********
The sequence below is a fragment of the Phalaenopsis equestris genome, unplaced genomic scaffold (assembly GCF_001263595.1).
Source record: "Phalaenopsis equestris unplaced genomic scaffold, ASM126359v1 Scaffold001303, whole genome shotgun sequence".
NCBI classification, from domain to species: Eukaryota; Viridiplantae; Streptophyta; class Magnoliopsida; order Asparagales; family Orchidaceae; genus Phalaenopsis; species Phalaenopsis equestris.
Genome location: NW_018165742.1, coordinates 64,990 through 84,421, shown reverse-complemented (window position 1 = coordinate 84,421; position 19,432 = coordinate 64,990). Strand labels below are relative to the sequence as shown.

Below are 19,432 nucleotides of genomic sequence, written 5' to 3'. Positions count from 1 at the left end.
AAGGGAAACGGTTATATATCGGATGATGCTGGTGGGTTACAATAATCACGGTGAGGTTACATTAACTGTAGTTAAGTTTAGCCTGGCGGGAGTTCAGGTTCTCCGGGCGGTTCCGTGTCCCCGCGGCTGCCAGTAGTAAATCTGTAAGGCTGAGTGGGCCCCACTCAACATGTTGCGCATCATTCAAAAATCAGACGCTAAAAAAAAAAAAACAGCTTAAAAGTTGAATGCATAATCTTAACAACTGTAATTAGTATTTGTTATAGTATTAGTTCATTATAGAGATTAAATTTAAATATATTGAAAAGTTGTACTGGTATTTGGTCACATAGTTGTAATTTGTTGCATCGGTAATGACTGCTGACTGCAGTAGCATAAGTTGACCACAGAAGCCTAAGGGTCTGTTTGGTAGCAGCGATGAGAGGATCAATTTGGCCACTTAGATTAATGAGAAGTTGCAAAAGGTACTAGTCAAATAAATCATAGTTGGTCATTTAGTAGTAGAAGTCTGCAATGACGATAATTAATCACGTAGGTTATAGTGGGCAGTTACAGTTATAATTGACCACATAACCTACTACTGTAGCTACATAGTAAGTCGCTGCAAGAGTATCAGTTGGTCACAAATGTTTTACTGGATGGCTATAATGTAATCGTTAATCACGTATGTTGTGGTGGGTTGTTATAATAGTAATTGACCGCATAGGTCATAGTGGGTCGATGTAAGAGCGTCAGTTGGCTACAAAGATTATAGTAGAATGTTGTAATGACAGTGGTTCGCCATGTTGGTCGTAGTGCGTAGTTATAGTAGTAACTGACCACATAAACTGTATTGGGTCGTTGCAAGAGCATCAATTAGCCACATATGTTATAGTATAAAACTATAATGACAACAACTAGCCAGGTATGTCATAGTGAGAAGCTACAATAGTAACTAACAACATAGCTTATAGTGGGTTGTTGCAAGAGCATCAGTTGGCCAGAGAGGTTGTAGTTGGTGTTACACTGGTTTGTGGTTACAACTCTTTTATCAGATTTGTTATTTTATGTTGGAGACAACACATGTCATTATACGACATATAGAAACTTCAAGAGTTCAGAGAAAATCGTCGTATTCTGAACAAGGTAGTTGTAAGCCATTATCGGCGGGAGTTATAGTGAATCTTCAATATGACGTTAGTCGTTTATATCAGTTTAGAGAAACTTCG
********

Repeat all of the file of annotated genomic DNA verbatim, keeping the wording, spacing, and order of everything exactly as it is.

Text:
The sequence below is a fragment of the Phalaenopsis equestris genome, unplaced genomic scaffold (assembly GCF_001263595.1).
Source record: "Phalaenopsis equestris unplaced genomic scaffold, ASM126359v1 Scaffold001303, whole genome shotgun sequence".
NCBI classification, from domain to species: Eukaryota; Viridiplantae; Streptophyta; class Magnoliopsida; order Asparagales; family Orchidaceae; genus Phalaenopsis; species Phalaenopsis equestris.
Genome location: NW_018165742.1, coordinates 64,990 through 84,421, shown reverse-complemented (window position 1 = coordinate 84,421; position 19,432 = coordinate 64,990). Strand labels below are relative to the sequence as shown.

Below are 19,432 nucleotides of genomic sequence, written 5' to 3'. Positions count from 1 at the left end.
AAGGGAAACGGTTATATATCGGATGATGCTGGTGGGTTACAATAATCACGGTGAGGTTACATTAACTGTAGTTAAGTTTAGCCTGGCGGGAGTTCAGGTTCTCCGGGCGGTTCCGTGTCCCCGCGGCTGCCAGTAGTAAATCTGTAAGGCTGAGTGGGCCCCACTCAACATGTTGCGCATCATTCAAAAATCAGACGCTAAAAAAAAAAAAACAGCTTAAAAGTTGAATGCATAATCTTAACAACTGTAATTAGTATTTGTTATAGTATTAGTTCATTATAGAGATTAAATTTAAATATATTGAAAAGTTGTACTGGTATTTGGTCACATAGTTGTAATTTGTTGCATCGGTAATGACTGCTGACTGCAGTAGCATAAGTTGACCACAGAAGCCTAAGGGTCTGTTTGGTAGCAGCGATGAGAGGATCAATTTGGCCACTTAGATTAATGAGAAGTTGCAAAAGGTACTAGTCAAATAAATCATAGTTGGTCATTTAGTAGTAGAAGTCTGCAATGACGATAATTAATCACGTAGGTTATAGTGGGCAGTTACAGTTATAATTGACCACATAACCTACTACTGTAGCTACATAGTAAGTCGCTGCAAGAGTATCAGTTGGTCACAAATGTTTTACTGGATGGCTATAATGTAATCGTTAATCACGTATGTTGTGGTGGGTTGTTATAATAGTAATTGACCGCATAGGTCATAGTGGGTCGATGTAAGAGCGTCAGTTGGCTACAAAGATTATAGTAGAATGTTGTAATGACAGTGGTTCGCCATGTTGGTCGTAGTGCGTAGTTATAGTAGTAACTGACCACATAAACTGTATTGGGTCGTTGCAAGAGCATCAATTAGCCACATATGTTATAGTATAAAACTATAATGACAACAACTAGCCAGGTATGTCATAGTGAGAAGCTACAATAGTAACTAACAACATAGCTTATAGTGGGTTGTTGCAAGAGCATCAGTTGGCCAGAGAGGTTGTAGTTGGTGTTACACTGGTTTGTGGTTACAACTCTTTTATCAGATTTGTTATTTTATGTTGGAGACAACACATGTCATTATACGACATATAGAAACTTCAAGAGTTCAGAGAAAATCGTCGTATTCTGAACAAGGTAGTTGTAAGCCATTATCGGCGGGAGTTATAGTGAATCTTCAATATGACGTTAGTCGTTTATATCAGTTTAGAGAAACTTCG